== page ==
Another contribution to the quantized energy of the diatomic molecule is its rotational energy. In the diatomic system, there exists a single rotational mode, similar to how a single vibrational mode exists for the diatomic molecule. Also, just like the vibrational state, a more complicated system (ie. a molecular with more than two atoms) would have multiple rotation states.
The observed rotation is due to the specific angular momentum of the diatomic molecule. Quantum mechanics is used to determine the allowed angular momentum states. The magnitude of the rotational energy is considerably smaller than the vibrational energy, as can be observed in the diagram above.
For our diatomic molecule only a single rotational mode available is available and it occurs about an axis perpendicular to the bond axis. The energy of the rotational mode is directly related to its angular momentum. Molecular rotation takes place at a nanosecond time scale (~10-9s).
Molecules can gain and lose energy from their surroundings which can change both the systems vibrational or rotational energy. Another source of energy is electromagnetic radiation. In fact, electromagnetic radiation is capable of promoting electrons to an excited state.
In the system to the left, you can alter both the current rotational mode and vibrational state by clicking on the selector, clicking on the π bond, or clicking on the vibration/rotation energy state. You can also switch molecular vibration and rotation 'on' or 'off'. What do you notice when you increase the rotational mode? What would you expect to happen as a molecule loses energy?
You will see a brief description and will be given a chance to jump directly to that topic
This topic is not currently available.
Physical chemistry attempts to understand chemistry through the physical world and using instrumentation.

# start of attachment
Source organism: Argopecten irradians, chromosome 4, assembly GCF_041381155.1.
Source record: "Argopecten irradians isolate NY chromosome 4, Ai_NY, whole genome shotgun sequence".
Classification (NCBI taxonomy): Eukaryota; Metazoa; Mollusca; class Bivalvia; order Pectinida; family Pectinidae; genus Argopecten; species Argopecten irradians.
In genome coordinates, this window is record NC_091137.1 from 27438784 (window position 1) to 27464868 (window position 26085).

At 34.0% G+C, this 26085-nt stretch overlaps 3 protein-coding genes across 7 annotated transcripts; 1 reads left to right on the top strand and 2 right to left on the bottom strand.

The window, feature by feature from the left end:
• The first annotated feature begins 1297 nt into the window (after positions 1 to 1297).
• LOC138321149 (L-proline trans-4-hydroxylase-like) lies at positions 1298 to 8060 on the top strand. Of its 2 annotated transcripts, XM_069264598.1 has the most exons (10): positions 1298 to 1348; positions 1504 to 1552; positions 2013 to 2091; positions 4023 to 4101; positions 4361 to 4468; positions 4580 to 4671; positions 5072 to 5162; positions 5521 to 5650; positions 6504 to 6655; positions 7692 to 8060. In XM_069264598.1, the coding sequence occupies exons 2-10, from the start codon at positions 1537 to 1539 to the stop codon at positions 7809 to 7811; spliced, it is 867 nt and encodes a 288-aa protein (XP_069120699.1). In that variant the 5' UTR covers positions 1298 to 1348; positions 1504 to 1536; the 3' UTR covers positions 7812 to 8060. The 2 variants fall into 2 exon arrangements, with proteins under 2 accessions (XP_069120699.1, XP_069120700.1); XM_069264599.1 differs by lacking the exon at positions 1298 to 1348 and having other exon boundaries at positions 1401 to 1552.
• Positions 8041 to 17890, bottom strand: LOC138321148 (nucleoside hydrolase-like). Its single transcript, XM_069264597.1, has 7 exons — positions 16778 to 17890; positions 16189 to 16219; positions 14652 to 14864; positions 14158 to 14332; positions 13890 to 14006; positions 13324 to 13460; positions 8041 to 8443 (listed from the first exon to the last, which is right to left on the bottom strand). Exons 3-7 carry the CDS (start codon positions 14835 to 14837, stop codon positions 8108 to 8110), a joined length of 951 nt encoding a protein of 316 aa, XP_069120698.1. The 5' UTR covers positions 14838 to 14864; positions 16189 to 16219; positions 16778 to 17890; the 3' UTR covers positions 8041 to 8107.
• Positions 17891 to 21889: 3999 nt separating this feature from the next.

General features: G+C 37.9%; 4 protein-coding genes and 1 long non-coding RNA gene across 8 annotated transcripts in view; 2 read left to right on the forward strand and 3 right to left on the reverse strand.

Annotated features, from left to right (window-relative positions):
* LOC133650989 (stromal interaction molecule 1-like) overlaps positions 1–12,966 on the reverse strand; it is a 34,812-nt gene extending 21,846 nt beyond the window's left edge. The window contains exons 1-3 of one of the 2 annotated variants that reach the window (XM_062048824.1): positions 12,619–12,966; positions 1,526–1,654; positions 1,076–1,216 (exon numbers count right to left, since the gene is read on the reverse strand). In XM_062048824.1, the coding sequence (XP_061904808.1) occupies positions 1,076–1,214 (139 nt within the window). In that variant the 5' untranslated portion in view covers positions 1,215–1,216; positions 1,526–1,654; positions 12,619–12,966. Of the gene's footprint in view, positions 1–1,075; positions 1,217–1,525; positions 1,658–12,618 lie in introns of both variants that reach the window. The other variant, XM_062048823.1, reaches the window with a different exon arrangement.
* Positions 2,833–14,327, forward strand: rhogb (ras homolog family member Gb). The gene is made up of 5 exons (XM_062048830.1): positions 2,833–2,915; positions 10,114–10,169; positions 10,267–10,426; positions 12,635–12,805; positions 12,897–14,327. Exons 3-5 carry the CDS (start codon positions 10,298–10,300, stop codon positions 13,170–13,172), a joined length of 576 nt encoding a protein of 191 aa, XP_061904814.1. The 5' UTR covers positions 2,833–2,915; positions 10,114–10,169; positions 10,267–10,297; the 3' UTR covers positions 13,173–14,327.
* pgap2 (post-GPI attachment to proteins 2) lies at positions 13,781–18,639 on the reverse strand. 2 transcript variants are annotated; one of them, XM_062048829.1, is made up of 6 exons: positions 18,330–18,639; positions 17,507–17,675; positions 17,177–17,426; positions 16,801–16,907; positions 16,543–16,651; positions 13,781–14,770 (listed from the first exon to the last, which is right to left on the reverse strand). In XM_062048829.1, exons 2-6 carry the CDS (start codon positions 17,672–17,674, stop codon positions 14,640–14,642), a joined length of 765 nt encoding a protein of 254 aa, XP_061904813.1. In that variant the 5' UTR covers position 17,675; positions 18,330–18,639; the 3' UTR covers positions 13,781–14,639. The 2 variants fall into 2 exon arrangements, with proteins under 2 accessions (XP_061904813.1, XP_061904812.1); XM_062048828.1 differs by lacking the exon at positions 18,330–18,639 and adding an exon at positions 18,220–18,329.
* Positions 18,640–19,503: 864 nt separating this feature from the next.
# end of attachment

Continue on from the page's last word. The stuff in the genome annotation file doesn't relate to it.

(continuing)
Molecular excitation refers to the promotion of an electron to an excited state. This particular pheomenon is extremely important for current scientific discovery, particularly in the biological sciences.
A simple harmonic oscillator displays a very particular type of periodic motion called simple harmonic motion. A common example of a simple harmonic oscillator is a spring that is compressed or stretched.
Morse potentials are used to model the interaction between two atoms in a diatomic molecule.
A diatomic molecule has only two atoms which are connected through a chemical bond. This particular diatomic molecule is double bonded.
The energy of a diatomic molecule can be approximated using a Morse Potential. Quantum effects are not discussed.
The vibrational state of the diatomic molecule refers to the frequency at which the atoms oscillate (ie. the bond stretches and compresses).
A single rotational mode is available to the diatomic molecule and involves rotation around an axis that is perpendicular to the bond axis. The energy of the rotational mode is directly related to its angular momentum.
Electromagnetic radiation is a form of that travels in waves. Specifically, electromagnetic energy travels in a transverse wave that oscillates at a certain frequency.
Like other dipoles, the transition dipole refers to a difference in charge from one location of a molecule to another. The transition dipole occurs when an electron is excited from the ground state to an excited state.
The Jablonski diagram is capable of showing the transition between ground states and excited states by using quantized Morse potentials.
Fluorescence begins with absorption and molecular excitation into an excited state. Once promoted, the electron will fall to the lowest vibrational energy within that excited state.